By Katie Malague and Dan Chenok

Building on the exponential growth of artificial intelligence over the past decade, federal agencies are using intelligent automation to further improve productivity. Intelligent automation incorporates AI, blockchain, cloud computing, robotics and other technologies, and is collectively transforming how agencies work—from managing paperwork to using data for decision-making to providing services to customers.

Indeed, past presidential administrations recognized the potential of artificial intelligence and other technologies and paved the way toward more complex use of intelligent automation: first through the National Artificial Intelligence Research and Development Strategic Plan to maximize the benefits of federal AI funding, then through the American Artificial Intelligence Initiative to accelerate AI adoption.

Whatever the outcome of the presidential election, leaders can build on these initiatives to make government operations more effective and efficient and service delivery seamless.

The Partnership for Public Service and the IBM Center for The Business of Government hosted five events this year with agencies that moved from technology pilot projects to full-scale adoption: the U.S. Marine Corps, the General Services Administration, the Department of Defense’s Joint Artificial Intelligence Center, and the departments of Homeland Security and Health and Human Services.

These events highlighted lessons for the administration to consider for its AI plans and policies, and for effective adoption of intelligent automation:

The event recordings are available on the Partnership’s website, and event summaries are on the IBM Center’s blog.

Katie Malague is the vice president for government effectiveness at the Partnership for Public Service.

Dan Chenok is executive director of the IBM Center for The Business of Government.

The Partnership and the IBM Center have collaborated on several other resources a second or first-term administration in 2021 might use to help government take full advantage of artificial intelligence. In our 2018 report, “The Future Has Begun,” we presented examples of the government’s successful use of AI. In the 2019 reports, “More Than Meets AI” and “More Than Meets AI Part II,” we explored impacts on the federal workforce, as well as issues of ethics, bias, security and privacy.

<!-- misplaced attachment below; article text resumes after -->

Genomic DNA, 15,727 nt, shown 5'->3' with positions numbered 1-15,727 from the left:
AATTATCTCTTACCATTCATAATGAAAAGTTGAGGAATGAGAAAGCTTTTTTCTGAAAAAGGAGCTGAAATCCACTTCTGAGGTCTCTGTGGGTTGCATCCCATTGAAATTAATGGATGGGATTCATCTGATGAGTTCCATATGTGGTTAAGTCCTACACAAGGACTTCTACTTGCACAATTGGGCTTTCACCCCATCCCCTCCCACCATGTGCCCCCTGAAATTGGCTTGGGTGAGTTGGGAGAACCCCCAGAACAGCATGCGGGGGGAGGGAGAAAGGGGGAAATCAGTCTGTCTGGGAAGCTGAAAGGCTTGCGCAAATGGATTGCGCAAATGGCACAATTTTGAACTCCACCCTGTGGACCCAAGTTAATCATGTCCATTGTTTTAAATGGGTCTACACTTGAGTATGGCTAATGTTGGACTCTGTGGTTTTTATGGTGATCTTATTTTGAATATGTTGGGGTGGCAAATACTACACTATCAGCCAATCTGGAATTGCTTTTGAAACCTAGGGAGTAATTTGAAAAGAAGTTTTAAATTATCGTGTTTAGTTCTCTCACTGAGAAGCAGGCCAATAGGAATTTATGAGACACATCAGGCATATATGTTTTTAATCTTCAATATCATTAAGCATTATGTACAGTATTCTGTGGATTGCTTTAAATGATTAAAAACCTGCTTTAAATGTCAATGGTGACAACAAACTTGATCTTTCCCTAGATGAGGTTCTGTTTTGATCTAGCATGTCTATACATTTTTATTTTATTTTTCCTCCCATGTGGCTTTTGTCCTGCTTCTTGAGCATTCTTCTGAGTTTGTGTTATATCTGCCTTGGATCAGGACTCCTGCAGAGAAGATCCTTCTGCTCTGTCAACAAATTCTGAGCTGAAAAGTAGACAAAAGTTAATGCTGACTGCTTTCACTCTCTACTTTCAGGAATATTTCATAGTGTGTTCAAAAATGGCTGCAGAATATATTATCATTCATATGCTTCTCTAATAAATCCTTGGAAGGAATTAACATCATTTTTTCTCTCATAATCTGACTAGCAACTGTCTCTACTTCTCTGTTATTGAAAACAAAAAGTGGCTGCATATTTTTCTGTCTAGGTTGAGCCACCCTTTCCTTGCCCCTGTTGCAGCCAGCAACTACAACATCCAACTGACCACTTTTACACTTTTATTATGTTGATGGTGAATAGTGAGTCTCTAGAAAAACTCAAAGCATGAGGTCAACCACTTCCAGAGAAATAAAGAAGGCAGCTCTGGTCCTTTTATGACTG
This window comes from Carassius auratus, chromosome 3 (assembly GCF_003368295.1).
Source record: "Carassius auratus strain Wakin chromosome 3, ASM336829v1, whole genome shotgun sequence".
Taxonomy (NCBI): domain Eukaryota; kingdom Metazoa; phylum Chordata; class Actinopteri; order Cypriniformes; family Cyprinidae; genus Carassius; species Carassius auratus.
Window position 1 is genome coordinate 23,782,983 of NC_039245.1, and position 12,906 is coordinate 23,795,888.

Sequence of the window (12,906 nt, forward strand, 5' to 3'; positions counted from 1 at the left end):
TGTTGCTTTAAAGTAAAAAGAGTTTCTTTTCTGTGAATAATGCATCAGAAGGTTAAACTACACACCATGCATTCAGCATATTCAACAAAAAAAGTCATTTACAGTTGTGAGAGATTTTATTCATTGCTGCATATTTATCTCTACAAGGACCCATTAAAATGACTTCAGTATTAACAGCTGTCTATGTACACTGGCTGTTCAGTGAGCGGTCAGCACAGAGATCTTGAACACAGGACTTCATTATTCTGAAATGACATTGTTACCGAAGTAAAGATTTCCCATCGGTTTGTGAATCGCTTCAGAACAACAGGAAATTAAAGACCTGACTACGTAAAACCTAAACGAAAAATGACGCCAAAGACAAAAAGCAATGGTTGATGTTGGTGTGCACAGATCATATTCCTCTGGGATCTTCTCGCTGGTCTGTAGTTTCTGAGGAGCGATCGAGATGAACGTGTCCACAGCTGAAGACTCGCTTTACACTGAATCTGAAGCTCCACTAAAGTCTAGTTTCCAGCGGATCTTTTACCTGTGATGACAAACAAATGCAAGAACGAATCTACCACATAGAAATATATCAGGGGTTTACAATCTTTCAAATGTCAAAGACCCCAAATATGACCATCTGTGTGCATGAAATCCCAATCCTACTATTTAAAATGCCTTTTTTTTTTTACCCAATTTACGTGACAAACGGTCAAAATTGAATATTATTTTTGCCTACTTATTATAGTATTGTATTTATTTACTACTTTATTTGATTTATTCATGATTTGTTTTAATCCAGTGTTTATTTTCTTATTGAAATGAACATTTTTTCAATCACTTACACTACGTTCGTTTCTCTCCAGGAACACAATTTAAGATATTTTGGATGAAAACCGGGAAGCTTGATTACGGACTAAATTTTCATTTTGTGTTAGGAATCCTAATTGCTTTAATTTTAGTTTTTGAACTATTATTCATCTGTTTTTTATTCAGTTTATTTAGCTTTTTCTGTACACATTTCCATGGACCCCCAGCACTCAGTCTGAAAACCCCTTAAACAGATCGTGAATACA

By Paul Hitlin

As our world becomes increasingly digital with new life-changing innovations on the way, federal agencies will need digital, technological and innovation expertise to provide Americans with necessary services. As the country experiences the widespread outbreak of COVID-19, virtual access to government services is proving more essential than ever.  

The Partnership for Public Service and the Tech Talent Project released a new report today, “Tech Talent for 21st Century Government,” that focuses on how federal agencies can deliver strong policies and services to advance the country’s ability to innovate. The report highlights a subset of key presidentially appointed and senior-level positions critical for driving innovation in government and a need for leaders who understand the link between technology and organizational effectiveness. Any president planning his policy and management agenda must consider the potential to enhance government capabilities with new technologies. 

Built on recommendations from dozens of current and former federal leaders across the political spectrum, the report identifies a subset of critical leadership positions across government and the responsibilities that come with them. The report: 

The White House and agency leaders must build technology-literate leadership teams that set policies for government modernization and provide support government-wide. Ultimately, modern technical expertise is as vital for leaders to have as economic, legal and financial expertise. if we are to create a well-functioning government that works for the people of the United States. 

Download the full report.  

Confronted with considerable change in the coming decade, the federal government must evolve to support technology, data and the evolution of workplace demands. Presidents need forward-thinking and proactive management agendas in order to adapt to these changes and build a successful administration to deliver on campaign promises. In fact, most transition teams view management issues as so critical, they devote significant resources to planning their administrative strategy in addition to their policy preparation.

The Partnership for Public Service and Ernst & Young LLP recently released a report on the future of government that can inform both administrations seeking a second term and challengers seeking the presidency. Through interviews with agency leaders and subject-matter specialists, “A Roadmap to the Future: Toward a More Connected Federal Government” offers recommendations on how agencies can make the most of technology, data and the workforce to better accomplish their missions.

Success in these areas depends on agencies improving internal collaboration, working together, engaging the public and establishing connections with stakeholders from outside government.

Doing so allows agencies to:

As the report notes, “Widespread success would mean a more effective and efficient federal government that pushes the limits of the possible and exceeds, rather than simply meets, the expectations of the people it serves.”

Download the full report.